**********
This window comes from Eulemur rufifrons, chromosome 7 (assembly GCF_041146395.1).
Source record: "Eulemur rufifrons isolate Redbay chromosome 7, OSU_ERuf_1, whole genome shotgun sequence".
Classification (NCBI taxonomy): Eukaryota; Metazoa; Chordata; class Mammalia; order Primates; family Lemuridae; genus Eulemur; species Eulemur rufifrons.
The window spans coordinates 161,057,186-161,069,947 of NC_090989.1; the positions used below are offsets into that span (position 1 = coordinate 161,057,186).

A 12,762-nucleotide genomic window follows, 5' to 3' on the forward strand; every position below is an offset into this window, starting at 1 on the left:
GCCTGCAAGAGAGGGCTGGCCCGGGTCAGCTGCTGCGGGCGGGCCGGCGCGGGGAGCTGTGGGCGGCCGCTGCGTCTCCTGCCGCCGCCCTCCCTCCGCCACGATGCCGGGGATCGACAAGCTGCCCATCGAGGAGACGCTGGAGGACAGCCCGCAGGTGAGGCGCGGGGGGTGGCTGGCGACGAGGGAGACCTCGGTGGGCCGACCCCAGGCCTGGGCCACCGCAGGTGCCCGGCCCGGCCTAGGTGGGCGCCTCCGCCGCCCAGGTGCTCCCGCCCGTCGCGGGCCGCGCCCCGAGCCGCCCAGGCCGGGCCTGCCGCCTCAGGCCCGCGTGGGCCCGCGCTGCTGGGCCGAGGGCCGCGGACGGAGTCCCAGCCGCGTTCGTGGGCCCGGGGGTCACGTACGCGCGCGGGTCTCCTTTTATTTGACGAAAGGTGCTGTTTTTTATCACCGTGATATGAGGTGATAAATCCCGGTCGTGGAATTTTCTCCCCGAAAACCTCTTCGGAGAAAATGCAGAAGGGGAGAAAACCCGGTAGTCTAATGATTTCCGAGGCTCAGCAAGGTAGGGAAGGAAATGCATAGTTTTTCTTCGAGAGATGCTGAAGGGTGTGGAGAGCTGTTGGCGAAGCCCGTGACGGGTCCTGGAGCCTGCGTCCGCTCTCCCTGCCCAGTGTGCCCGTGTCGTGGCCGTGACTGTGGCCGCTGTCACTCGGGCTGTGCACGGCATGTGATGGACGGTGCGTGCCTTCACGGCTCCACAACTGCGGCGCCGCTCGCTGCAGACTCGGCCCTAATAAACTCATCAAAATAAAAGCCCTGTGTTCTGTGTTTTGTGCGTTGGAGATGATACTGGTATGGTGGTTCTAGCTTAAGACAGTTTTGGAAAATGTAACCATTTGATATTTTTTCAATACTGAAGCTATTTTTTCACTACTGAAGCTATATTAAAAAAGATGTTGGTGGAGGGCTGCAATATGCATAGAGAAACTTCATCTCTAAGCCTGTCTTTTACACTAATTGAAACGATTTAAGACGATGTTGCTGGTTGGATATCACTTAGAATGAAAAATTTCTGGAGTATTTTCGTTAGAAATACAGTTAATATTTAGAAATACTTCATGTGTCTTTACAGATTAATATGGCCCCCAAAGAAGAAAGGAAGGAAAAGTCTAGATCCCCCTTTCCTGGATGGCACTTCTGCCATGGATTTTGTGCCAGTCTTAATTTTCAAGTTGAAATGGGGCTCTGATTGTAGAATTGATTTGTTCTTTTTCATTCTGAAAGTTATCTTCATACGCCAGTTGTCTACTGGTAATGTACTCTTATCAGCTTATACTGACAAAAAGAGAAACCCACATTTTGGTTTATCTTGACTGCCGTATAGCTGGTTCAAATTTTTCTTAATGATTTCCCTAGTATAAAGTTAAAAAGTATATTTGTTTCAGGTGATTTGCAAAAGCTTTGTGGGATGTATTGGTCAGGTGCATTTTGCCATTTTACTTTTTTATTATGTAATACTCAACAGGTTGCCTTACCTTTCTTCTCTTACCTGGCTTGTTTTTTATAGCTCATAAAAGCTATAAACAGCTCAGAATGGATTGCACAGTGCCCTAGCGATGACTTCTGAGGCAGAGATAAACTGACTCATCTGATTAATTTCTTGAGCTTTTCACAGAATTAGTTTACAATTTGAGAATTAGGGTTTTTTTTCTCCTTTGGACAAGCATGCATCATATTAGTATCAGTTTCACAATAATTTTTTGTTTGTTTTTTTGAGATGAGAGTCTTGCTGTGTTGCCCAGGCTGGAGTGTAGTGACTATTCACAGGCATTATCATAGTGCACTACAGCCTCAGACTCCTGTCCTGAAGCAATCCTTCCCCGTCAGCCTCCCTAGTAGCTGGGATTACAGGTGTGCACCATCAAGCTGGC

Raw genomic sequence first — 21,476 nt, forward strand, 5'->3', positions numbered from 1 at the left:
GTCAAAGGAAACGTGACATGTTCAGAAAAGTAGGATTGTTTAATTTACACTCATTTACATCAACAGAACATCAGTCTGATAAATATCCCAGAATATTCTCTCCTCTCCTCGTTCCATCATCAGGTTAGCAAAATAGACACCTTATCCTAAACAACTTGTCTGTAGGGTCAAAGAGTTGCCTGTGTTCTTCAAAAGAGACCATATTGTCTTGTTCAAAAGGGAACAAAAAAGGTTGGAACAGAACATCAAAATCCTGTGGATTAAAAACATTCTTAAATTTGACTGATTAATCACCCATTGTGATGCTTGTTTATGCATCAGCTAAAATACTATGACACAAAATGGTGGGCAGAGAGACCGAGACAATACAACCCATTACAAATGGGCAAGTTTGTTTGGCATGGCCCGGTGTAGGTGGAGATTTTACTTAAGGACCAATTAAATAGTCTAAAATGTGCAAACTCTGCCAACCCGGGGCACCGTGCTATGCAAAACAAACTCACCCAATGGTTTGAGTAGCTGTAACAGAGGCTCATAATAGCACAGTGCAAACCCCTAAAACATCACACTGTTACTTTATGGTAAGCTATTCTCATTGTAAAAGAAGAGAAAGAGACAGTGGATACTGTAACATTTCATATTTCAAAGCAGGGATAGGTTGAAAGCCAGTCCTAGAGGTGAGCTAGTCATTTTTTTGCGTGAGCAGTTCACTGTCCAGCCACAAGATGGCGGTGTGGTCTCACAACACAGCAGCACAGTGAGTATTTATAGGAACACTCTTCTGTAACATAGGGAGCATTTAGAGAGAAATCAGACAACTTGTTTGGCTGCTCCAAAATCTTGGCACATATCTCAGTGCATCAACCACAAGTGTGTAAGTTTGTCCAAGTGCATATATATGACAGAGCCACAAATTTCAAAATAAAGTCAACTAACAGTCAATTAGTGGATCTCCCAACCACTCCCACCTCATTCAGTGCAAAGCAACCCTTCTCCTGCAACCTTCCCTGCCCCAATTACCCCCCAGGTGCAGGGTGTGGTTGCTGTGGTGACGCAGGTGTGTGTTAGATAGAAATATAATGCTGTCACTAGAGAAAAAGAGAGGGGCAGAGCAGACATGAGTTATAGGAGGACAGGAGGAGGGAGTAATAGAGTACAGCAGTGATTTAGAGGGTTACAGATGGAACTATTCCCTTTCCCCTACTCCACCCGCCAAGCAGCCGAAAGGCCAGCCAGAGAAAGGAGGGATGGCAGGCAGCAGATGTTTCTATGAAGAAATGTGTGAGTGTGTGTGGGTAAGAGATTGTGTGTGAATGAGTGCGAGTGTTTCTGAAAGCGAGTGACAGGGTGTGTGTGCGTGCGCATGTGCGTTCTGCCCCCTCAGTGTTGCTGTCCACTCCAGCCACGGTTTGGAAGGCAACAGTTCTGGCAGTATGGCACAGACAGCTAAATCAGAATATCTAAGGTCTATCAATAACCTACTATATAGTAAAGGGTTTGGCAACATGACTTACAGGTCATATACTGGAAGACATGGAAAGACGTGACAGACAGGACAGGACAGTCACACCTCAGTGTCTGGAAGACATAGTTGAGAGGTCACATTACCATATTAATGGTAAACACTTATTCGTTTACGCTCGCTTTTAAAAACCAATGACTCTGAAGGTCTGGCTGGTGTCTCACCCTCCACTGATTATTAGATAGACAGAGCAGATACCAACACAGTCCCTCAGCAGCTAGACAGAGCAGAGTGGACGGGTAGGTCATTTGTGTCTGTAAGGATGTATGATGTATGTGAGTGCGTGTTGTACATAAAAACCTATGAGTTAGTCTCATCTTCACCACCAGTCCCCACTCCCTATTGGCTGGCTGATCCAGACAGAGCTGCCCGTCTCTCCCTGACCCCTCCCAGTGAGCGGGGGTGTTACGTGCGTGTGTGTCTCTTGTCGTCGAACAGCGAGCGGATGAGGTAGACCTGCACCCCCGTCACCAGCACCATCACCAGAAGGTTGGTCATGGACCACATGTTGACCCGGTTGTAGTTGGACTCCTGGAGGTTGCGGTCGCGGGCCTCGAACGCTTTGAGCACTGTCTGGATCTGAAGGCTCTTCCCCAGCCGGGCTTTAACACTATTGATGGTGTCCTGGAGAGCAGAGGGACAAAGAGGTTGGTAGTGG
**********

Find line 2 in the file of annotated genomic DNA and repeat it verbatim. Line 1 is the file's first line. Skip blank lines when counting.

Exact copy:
Source record: "Eulemur rufifrons isolate Redbay chromosome 7, OSU_ERuf_1, whole genome shotgun sequence".